Peace Research Institute Oslo (PRIO)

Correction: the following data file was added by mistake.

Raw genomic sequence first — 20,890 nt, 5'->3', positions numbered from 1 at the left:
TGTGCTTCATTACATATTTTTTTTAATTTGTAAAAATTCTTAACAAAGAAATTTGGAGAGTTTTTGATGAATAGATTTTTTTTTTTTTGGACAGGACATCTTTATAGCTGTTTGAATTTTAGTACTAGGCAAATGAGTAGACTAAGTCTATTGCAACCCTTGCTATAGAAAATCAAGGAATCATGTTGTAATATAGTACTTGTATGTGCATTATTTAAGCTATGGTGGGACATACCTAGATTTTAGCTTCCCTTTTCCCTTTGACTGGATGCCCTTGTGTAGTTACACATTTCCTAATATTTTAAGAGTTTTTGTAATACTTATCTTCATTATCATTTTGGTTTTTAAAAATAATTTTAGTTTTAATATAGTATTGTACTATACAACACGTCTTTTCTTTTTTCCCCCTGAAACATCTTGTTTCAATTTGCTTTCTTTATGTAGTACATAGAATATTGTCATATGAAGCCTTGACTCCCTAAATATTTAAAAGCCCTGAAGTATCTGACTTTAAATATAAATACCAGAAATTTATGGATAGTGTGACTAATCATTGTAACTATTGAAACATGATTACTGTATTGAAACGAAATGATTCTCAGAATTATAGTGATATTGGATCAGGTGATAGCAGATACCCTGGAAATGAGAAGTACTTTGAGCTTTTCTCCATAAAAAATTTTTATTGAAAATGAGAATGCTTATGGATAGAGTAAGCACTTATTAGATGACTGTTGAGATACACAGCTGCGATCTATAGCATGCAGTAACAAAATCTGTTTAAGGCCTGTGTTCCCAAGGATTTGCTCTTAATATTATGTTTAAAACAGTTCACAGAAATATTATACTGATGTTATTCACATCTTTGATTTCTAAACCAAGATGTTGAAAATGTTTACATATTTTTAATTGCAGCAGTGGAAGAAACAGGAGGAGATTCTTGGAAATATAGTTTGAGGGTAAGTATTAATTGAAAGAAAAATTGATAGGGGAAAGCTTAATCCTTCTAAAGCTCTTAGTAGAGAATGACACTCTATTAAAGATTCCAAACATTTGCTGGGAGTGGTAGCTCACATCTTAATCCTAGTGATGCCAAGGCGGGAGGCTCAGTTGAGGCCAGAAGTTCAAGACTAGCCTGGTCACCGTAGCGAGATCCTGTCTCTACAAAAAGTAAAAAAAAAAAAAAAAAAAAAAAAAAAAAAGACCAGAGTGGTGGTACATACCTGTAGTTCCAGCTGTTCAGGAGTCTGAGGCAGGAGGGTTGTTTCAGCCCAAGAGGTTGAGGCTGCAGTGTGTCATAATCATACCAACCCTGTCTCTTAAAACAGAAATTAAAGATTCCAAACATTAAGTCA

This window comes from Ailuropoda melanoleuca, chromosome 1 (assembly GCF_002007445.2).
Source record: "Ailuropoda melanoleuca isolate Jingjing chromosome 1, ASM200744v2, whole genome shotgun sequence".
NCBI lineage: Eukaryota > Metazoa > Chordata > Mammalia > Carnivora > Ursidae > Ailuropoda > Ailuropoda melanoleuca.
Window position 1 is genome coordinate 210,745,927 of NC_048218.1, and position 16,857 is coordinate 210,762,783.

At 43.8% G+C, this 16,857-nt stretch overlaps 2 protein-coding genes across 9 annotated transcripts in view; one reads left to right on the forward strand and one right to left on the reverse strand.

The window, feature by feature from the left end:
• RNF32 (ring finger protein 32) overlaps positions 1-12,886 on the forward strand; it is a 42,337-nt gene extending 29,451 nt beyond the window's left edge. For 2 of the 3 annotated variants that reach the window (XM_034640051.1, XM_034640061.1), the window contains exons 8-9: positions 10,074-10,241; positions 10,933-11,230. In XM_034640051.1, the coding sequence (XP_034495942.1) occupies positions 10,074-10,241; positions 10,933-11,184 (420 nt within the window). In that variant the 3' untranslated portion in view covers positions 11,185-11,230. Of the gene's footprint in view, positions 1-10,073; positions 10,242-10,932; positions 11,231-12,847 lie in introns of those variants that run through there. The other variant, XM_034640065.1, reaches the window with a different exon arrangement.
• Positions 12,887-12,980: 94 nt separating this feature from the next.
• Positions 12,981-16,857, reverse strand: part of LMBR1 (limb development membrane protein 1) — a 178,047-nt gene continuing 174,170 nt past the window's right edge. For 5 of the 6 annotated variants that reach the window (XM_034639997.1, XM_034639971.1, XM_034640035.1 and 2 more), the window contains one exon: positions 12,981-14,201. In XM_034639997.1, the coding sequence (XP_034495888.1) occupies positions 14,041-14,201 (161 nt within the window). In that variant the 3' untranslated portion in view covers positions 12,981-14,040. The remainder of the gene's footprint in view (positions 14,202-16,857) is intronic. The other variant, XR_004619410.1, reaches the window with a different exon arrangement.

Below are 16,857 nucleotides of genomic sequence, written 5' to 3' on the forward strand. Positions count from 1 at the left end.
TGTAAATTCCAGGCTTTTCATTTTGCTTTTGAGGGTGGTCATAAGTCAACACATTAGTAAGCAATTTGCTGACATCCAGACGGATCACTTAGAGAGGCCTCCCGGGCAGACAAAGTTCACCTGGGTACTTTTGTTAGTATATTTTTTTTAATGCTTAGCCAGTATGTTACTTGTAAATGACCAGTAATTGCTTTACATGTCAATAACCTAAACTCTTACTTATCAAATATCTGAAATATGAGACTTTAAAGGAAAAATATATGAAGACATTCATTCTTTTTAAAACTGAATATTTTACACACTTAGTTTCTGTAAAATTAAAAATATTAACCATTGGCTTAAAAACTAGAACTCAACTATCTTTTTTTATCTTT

The book's overall ambition is big: explain how rivalries between groups within the same nationalist movement determine strategies, tactics, and success. The claim is bolstered by a series of in-depth case studies from Israel, Palestine, Algeria, and Ireland. Providing a front-row seat to these crucial cases is certainly a great strength of the book. The presented logic is intuitive and compelling: multiple non-state actors united under the leadership of one hegemonic force stand the greatest chance of eventual political success. While focused on nationalist rather than revolutionary movements, Rebel Power finds support beyond its scope in the history of the Communist International. The diagnostic take-home message of the book is compatible with Lenin's prescription in What is to be done? Both accounts point to strong leadership of one party as a recipe for success. Both accounts see spontaneity and fragmentation as pathways to demise. At times, what is offered empirically falls short of the stated ambition to provide a fully encompassing explanation. In contentious politics, the enemy gets a vote. Receding colonial claims have generated pathways to victory for some movements. Undying determination to not yield independence to separatists have denied success to others. This aspect is beyond the book's focus on the internal structure of movements. Yet, Rebel Power marks an important contribution to the scholarship on nationalist uprisings. Notions of power, risk-reward calculations, and collective action have been mostly applied to domestic multi-party competition or international relations. Extending such terminology into the internal dynamics of nationalist movements is enlightening.